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Math in 'Alice in Wonderland'

Lewis Carroll’s 1865 fantasy novel, “Alice in Wonderland”, is a beloved children’s book. The novel also comments on mathematics. Charles Dodgson, whose pen name was Lewis Carroll, originally invented the story to entertain his friends’ young daughters. Dodgson was himself a serious mathematician who lectured at Christ Church College in Oxford, England. When he put the story on paper to publish it, he ended up writing sections that poked fun at current mathematics, which he was worried were becoming increasingly abstract. Listen to the story to learn more about the mathematical references in “Alice in Wonderland."


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Story Length: 4:40

Listen to the Story:

Listening Comprehension Questions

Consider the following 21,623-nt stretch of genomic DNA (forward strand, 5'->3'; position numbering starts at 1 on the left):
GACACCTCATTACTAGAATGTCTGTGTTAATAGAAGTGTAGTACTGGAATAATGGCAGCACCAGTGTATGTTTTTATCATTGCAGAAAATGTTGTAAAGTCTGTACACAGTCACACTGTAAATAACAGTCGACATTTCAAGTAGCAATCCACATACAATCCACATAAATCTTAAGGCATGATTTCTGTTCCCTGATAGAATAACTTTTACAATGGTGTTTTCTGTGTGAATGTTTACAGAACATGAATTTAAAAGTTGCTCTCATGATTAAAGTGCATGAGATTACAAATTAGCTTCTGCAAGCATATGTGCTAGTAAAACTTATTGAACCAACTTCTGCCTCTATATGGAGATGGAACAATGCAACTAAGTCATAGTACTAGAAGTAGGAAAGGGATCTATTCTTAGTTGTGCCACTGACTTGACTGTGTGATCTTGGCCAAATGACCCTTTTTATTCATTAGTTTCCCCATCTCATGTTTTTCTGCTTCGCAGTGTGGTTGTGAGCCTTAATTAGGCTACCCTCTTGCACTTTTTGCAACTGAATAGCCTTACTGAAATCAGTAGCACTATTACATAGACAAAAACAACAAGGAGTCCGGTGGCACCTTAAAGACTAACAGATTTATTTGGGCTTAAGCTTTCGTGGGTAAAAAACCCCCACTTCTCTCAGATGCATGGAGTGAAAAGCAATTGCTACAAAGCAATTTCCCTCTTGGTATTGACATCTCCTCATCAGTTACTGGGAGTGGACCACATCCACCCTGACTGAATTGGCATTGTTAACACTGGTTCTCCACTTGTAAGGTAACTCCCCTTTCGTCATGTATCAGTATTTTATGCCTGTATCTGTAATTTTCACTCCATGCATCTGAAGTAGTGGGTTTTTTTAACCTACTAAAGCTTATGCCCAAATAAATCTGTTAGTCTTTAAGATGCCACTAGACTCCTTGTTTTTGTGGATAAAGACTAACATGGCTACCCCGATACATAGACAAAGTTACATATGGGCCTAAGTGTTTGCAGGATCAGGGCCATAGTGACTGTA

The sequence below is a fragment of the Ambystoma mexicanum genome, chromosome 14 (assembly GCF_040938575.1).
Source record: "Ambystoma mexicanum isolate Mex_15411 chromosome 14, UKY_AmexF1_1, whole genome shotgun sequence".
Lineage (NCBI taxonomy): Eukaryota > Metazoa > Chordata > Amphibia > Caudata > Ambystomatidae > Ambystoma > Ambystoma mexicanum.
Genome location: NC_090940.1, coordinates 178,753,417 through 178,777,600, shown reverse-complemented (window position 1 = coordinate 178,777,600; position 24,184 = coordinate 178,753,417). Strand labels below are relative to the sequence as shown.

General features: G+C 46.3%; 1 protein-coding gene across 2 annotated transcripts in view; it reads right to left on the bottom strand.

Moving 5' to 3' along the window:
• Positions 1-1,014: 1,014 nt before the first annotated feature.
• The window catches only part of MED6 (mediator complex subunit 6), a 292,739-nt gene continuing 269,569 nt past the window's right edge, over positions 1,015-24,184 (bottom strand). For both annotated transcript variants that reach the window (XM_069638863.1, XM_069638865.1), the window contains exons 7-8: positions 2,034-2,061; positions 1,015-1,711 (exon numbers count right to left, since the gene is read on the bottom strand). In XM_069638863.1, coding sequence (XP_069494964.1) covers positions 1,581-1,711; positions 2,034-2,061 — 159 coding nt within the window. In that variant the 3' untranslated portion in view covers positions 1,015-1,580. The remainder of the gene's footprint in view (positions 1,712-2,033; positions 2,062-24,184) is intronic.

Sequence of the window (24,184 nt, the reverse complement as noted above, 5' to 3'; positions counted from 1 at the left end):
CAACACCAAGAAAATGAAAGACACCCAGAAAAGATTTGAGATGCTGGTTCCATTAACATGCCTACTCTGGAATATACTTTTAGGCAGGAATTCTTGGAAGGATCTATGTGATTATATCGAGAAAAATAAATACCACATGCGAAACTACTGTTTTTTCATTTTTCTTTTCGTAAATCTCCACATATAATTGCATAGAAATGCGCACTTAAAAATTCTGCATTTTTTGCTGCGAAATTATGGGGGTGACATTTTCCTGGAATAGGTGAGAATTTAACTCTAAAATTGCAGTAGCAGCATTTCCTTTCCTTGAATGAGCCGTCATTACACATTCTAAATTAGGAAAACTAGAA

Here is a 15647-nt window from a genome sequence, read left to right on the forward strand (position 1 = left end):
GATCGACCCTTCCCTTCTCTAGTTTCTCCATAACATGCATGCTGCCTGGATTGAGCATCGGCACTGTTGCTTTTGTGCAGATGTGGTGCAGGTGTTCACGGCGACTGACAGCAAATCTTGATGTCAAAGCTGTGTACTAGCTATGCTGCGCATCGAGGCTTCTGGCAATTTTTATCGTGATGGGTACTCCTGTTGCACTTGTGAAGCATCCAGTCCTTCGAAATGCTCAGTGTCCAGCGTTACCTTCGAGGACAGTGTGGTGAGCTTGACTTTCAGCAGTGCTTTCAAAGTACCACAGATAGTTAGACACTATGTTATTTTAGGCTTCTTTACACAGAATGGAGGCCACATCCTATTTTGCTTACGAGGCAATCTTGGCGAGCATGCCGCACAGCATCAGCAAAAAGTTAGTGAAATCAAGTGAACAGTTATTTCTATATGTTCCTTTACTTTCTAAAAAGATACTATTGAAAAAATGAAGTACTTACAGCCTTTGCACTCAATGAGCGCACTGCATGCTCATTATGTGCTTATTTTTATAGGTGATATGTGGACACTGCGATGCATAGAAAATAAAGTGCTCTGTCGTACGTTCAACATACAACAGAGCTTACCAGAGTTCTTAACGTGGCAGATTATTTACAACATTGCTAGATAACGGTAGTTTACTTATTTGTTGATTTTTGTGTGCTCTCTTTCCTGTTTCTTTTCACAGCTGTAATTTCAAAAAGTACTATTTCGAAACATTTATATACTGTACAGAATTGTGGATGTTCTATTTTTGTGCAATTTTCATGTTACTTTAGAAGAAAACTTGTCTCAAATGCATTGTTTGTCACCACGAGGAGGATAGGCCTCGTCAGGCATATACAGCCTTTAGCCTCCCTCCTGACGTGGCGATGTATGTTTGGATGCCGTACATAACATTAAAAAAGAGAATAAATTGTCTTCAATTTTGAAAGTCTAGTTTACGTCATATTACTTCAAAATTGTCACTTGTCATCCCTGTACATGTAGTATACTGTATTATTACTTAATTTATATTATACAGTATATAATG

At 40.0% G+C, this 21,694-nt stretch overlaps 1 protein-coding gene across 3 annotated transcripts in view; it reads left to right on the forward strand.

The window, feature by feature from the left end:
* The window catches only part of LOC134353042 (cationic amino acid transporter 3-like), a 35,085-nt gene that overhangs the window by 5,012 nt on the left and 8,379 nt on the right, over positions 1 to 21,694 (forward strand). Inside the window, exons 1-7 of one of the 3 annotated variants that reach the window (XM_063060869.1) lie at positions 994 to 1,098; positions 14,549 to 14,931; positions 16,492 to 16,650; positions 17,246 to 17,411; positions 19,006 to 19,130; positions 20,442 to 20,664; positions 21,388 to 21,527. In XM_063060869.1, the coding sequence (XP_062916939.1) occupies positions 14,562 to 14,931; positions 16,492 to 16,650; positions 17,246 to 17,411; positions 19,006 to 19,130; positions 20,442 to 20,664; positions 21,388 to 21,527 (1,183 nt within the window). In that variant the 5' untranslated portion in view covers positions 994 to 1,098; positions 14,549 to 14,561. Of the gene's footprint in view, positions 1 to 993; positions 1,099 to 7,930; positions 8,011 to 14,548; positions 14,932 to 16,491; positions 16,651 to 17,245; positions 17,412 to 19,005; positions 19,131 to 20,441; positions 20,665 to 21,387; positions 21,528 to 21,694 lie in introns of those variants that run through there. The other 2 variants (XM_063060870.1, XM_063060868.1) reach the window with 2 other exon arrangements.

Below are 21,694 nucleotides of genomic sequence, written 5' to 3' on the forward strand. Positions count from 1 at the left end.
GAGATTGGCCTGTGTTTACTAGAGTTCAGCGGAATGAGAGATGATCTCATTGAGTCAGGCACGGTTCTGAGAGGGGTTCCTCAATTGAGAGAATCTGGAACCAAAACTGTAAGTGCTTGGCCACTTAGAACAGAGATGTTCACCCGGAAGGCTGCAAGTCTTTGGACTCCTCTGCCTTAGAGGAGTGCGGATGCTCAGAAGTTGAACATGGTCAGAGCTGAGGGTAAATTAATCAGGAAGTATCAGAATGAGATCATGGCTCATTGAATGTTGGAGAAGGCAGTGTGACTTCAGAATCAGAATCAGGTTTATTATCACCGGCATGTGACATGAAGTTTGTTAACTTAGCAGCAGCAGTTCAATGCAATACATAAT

• In what ways did Andrew Carnegie’s libraries serve their communities?
  • How did Carnegie benefit from a library when he was growing up?
  • Which personality traits helped propel Carnegie from poverty to riches? Bring specific details from the story to support your ideas.
  • According to Carnegie, what should rich people do with their money and why? Why was Carnegie known as both generous and “brutal”?

Discussion Themes

  • In your opinion, what should really rich people do with their fortunes?
  • What does it take for a person to rise from “rags to riches”?

Socrative users can import these questions using the following code: SOC-1234

Listening Organizers

  • Fact, Question, Response

  • Language Identification Organizer

  • Deeper Meaning Chart